Heavy Medal Finalist: THE JOURNEY OF LITTLE CHARLIE by Christopher Paul Curtis
I’d seent plenty of animals by the time I was old ’nough to start talking, but only one kind worked me up so much that it pult the first real word I said out of my mouth … Long ’nough for Ma and Pap to wonder if I banged my head on something and got tetched. Long ’nough for ’em to start looking ‘round for something to tie ’crost my mouth to hesh me up.
This is the voice of Little Charlie, springing from the first page of Christopher Paul Curtis’ tour-de-force, THE JOURNEY OF LITTLE CHARLIE, a novel richly told in Charlie’s own distinctive backwater South Carolinian dialect. Though one could never consider Curtis a slouch, THE JOURNEY OF LITTLE CHARLIE is his finest piece of writing in a decade. This is a book that excels in all Newbery criteria, but is especially brilliant in its delineation of character, setting, and style.
Charlie’s snappy first person narration is the driving force of the book, propelling both the plot and the mood. Whether he’s describing a statue (“… it ’peared every bird in Dee-troit had a job of stopping by each day and doo-dooing on him” p. 97) or reckoning with the consequences of his own actions (“Their shoulders was already chafed raw and bloody. I was right ’shamed at how only three or four hours in chains had done so much damage” p. 229), Charlie is so fully realized a character, that much of the book feels like the boy is sitting next to the reader, sharing his story. Though Charlie is central to the story, it’s Curtis’ masterful characterization of Cap’n Buck, the merciless slave hunter, that imbues the book with urgency. Effortlessly drawn as a character through his words and actions, Cap’n Buck’s villainy raises the stakes of Charlie’s journey – and eventually, when it is subtly revealed that Buck has murdered the boy’s mother, the pathos of Charlie’s situation.
Setting plays a crucial role in the novel, particularly because it is a “journey narrative” – the principal character undergoes a physical journey that sparks his own internal and emotional journey. From the perfectly named Possum Moan, South Carolina, whose oppressive heat nearly soaks the pages to the campfire sequences in which Cap’n Buck’s motives are gradually revealed to Charlie, Curtis’ rendering of each location through Charlie’s eyes, is never anything less than evocative. Even the briefest of descriptions, like the riverbanks outside Detroit in the book’s final pages, are effectively rendered, often solely through dialogue.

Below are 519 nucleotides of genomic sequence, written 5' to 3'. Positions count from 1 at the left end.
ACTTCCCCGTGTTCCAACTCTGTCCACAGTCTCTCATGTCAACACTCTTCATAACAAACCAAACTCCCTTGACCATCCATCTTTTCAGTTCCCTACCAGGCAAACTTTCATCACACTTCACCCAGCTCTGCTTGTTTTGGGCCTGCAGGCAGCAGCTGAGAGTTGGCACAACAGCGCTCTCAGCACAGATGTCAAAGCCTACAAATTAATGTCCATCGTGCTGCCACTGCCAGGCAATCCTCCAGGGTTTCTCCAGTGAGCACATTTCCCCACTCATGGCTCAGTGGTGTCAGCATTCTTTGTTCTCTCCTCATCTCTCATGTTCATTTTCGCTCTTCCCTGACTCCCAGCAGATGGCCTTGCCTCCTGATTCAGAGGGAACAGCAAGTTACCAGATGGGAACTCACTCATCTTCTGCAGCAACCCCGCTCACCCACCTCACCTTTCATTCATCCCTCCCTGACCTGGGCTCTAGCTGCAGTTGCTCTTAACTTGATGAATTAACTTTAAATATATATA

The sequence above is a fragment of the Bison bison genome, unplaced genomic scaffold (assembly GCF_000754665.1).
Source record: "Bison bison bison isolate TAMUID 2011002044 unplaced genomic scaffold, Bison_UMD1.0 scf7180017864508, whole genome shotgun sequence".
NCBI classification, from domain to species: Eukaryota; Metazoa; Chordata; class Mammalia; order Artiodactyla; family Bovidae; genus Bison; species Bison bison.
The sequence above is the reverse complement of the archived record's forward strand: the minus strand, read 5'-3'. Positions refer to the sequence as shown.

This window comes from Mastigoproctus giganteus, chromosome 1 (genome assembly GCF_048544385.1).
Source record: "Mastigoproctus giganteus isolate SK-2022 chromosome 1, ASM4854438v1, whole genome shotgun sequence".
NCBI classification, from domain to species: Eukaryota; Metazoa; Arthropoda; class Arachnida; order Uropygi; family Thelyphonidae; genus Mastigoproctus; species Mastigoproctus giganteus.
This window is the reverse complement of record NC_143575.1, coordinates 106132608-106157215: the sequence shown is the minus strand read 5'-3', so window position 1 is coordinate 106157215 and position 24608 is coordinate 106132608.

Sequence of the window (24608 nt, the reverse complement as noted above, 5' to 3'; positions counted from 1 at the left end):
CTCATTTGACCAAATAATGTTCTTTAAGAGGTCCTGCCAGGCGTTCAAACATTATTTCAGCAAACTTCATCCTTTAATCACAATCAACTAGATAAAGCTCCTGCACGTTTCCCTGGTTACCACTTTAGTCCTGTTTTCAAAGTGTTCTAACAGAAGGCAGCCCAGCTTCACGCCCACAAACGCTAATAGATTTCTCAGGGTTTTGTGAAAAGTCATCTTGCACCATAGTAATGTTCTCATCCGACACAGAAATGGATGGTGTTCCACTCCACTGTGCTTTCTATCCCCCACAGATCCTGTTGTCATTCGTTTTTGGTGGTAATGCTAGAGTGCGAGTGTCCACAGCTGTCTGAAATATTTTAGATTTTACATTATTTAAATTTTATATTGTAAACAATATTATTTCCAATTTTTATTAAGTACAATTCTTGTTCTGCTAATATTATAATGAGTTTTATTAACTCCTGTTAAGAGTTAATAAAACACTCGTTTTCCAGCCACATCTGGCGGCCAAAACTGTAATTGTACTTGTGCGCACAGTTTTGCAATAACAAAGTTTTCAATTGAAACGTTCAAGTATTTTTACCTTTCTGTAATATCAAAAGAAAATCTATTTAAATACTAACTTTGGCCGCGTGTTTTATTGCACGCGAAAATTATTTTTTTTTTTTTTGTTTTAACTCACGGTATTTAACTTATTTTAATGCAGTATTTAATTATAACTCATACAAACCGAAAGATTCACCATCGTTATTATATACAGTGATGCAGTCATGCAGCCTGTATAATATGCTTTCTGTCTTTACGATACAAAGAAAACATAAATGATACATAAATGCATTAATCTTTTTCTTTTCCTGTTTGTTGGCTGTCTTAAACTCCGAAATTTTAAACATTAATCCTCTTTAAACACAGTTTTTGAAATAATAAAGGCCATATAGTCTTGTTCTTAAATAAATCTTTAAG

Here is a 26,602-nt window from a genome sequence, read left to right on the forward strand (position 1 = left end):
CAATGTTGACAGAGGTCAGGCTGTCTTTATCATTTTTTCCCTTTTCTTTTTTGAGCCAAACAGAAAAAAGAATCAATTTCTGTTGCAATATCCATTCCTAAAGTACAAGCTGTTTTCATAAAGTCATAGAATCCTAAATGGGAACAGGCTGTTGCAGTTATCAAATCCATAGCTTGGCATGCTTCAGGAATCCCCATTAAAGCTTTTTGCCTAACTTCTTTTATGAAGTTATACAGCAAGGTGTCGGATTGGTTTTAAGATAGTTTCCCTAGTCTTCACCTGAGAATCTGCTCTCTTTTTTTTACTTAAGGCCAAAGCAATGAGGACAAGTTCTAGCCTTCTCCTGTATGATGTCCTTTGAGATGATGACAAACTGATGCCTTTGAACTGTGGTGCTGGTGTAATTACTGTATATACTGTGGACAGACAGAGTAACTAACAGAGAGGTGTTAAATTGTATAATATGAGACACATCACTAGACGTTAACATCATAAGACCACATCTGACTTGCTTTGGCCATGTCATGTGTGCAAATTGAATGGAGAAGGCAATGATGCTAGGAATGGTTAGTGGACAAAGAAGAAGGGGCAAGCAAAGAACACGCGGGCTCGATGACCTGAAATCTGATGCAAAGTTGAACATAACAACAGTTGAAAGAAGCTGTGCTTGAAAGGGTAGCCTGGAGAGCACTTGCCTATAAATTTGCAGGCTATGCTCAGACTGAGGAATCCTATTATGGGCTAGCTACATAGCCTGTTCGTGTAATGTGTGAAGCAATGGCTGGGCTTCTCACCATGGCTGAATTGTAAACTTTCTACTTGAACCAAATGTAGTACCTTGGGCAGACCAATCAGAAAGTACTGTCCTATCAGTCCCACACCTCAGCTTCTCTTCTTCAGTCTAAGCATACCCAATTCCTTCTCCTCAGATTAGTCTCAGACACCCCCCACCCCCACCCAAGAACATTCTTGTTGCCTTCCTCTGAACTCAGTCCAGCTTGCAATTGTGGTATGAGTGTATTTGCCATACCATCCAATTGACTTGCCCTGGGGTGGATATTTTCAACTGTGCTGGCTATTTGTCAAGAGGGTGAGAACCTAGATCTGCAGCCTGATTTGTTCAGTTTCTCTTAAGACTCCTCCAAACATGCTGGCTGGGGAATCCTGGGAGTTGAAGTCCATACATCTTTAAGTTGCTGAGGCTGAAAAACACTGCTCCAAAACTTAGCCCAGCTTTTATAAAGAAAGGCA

Curtis offers a veritable Master’s class in style, though. Were it not for Charlie’s voice, the book wouldn’t be half of what it is. Though the language might initially seem impenetrable, it imbues the book with depth and emotion. Cap’n Buck’s viciousness is more terrifying when delivered by Charlie’s matter-of-fact recounting. Like a Tarantino film that builds tension purely through what characters say rather than do, Curtis’ deliberate word choice sets the heart racing: “I gotta say, you gone and hurt my feelings, Miss Bobo. How’s I s’pose to let you live after you done sullied my rep-a-tation?” – p.57-8. This is certainly Curtis’ most brutal book, in terms of both theme and outright violence. Cognizant, though, of his intended audience, Curtis occasionally provides levity to lessen some of the tensest moments. Cap’n Buck’s baldness is hilariously brought to life in a barber shop on page 140 and Charlie uses the word “boodle” to describe the size of a crowd that’s prepared to take revenge on Buck. These moments of humor never feel out of place or incongruent with the narrative. Rather, they allow just enough breathing space before the relentless dread returns.
There’s very little doubt that THE JOURNEY OF LITTLE CHARLIE is anything less than a masterstroke of one of the most talented writers of our time, and it will undoubtedly be deeply considered for the Newbery Medal.
Introduction by Joe
Now’s the time for Heavy Medal Committee members and other readers to share positive comments about THE JOURNEY OF LITTLE CHARLIE. We’ll open the discussion up to all sides later today.
Filed under: Book Discussion
About Steven Engelfried
Steven Engelfried was the Library Services Manager at the Wilsonville Public Library in Oregon until he retired after 35 years as a full-time librarian. He served on the 2010 Newbery committee, chaired the 2013 Newbery Committee, and also served on the 2002 Caldecott committee. You can reach him at firstname.lastname@example.org.
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